Temporary Event Notices have been used more than ever as a result of the pandemic. Putting a marquee in the garden for an event where there is more space and fresh air has helped many operators weather the Covid storm.
TEN’s have always been subject to limitations, e.g, the number of people that can be present at a temporary event; the number of temporary events at the premises each year; and the duration of a temporary event. To support businesses during the COVID-19 pandemic, the Government temporarily relaxed some of these limitations.
The Government has announced it has relaxed the limitations on Temporary Event Notice’s (TEN’s) in 2022 and 2023.
When do you need a TEN?
A TEN permits licensable activities to take place at a premises for a temporary occasion and may be used in either of the following circumstances:
- to temporarily extend or amend licensable activity in respect of a premises which already has a premises licence or club premises certificate; or
- to permit licensable activity at a premises where there is no existing premises licence or club premises certificate in place.
The relaxation to the limitations on TEN’s means that, in relation to temporary event periods occurring wholly or partly in 2022 or 2023:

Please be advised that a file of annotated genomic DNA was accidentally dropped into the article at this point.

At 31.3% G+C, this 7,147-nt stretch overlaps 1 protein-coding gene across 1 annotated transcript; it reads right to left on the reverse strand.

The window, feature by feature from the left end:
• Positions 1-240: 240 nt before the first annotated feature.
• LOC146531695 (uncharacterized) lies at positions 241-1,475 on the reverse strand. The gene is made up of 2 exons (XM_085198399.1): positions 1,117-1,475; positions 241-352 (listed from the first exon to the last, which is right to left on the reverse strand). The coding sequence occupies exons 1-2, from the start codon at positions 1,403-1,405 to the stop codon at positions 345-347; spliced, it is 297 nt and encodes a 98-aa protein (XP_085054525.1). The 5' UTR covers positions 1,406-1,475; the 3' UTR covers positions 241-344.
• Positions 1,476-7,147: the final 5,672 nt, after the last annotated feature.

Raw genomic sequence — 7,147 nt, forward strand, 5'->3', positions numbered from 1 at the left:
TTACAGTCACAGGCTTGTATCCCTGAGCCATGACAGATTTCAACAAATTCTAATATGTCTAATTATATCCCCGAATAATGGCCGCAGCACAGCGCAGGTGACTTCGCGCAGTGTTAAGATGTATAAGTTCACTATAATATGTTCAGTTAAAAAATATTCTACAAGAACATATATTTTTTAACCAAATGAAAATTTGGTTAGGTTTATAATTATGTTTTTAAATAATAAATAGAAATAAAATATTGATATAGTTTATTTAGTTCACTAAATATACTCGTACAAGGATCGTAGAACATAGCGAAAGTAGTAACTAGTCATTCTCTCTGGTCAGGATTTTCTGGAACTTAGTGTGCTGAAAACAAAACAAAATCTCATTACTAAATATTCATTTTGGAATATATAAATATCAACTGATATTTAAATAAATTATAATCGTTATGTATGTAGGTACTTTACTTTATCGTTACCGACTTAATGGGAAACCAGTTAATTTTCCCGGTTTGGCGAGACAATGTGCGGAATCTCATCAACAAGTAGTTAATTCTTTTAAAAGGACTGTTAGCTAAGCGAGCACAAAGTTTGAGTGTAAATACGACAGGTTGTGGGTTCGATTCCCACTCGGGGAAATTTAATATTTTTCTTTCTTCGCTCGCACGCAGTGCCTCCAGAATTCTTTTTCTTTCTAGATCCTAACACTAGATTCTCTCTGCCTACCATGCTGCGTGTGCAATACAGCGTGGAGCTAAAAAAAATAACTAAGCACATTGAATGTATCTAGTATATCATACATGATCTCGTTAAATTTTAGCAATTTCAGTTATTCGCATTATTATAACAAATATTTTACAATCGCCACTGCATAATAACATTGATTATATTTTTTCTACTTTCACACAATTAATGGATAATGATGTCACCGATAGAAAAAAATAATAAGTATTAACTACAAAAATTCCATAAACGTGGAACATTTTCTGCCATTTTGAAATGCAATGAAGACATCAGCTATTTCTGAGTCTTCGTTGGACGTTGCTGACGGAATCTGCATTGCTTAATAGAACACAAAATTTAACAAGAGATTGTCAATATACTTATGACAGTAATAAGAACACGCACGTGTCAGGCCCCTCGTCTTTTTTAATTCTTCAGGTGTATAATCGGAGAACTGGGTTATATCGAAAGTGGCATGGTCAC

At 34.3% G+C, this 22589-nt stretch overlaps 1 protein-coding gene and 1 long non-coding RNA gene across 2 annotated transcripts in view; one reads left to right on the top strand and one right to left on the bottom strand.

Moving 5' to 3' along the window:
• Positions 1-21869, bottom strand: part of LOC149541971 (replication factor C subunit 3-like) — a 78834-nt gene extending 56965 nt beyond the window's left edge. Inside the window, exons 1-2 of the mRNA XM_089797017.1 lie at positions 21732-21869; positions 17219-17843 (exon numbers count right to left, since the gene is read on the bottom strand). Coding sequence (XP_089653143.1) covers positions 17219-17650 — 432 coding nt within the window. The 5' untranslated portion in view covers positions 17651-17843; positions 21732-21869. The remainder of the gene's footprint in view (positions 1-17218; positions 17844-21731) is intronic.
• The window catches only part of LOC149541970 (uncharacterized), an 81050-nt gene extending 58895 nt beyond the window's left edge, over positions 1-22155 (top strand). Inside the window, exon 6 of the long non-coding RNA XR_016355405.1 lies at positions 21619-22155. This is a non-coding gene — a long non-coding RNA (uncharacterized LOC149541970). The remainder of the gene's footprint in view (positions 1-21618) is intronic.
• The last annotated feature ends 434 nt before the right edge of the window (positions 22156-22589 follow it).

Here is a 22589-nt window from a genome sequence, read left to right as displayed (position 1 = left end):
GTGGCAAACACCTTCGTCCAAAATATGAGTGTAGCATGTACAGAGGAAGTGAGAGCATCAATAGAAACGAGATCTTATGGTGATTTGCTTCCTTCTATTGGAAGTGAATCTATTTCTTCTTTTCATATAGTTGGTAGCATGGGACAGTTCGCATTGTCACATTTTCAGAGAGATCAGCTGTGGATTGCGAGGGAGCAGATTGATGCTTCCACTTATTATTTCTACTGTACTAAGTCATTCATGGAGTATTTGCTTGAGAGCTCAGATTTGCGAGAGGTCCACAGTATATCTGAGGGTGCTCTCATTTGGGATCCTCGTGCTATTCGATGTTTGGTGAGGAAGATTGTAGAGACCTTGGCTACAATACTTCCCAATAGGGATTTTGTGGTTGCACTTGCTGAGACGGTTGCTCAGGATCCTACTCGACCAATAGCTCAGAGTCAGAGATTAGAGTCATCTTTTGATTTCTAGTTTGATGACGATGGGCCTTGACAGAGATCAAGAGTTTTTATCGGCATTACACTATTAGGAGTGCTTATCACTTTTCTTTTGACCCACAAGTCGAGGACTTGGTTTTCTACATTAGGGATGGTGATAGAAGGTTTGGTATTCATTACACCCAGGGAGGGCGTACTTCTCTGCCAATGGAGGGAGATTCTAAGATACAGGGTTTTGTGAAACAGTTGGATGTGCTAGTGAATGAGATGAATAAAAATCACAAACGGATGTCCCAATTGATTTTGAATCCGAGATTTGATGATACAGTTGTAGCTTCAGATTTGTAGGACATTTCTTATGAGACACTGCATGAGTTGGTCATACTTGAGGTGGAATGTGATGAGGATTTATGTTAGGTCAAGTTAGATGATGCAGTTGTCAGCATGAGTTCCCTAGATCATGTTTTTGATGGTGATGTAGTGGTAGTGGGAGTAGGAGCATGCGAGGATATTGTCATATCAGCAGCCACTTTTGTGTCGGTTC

- the number of TEN’s that can be given per premises per year has increased from 15 to 20; and
- the maximum number of days on which temporary events may be held per premises per year has increased from 21 days to 26 days.
What is the application process?
The procedure for applying for a TEN remains the same – the application must be made to the Licensing Authority where the premises that will benefit from the TEN is located, the fee of £21 must be paid and a copy of the application must be given to the Police and Environmental Health Department. The Licensing Authority cannot refuse a TEN application unless the Police or Environmental Health Department object to it.
An application form for a temporary event notice can be found here
Don’t forget to give adequate notice
When applying for a TEN it is vital to be aware of the notice period required so that you have enough time to deal with any issues that may arise during the application process. Standard TEN’s must be given with at least 10 clear working days’ notice before the event and the Police and Environmental Health Department have 3 working days to object to it. If an objection is raised to a standard TEN and the applicant and objecting authority cannot reach an agreement, then the Licensing Authority will hold a hearing to determine the application.
It is also possible (although not preferable!) to give a ‘late TEN’, which must be given with at least 5 clear working days (but not more than 9 clear working days) before the event. If the Police or Environmental Health Department object to a late TEN, the TEN will not be valid and the event cannot take place.
If you would like any further information or guidance in relation to the above, please do not hesitate to contact Lisa Gilligan.
The content of this page is a summary of the law in force at the present time and is not exhaustive, nor does it contain definitive advice. Specialist legal advice should be sought in relation to any queries that may arise.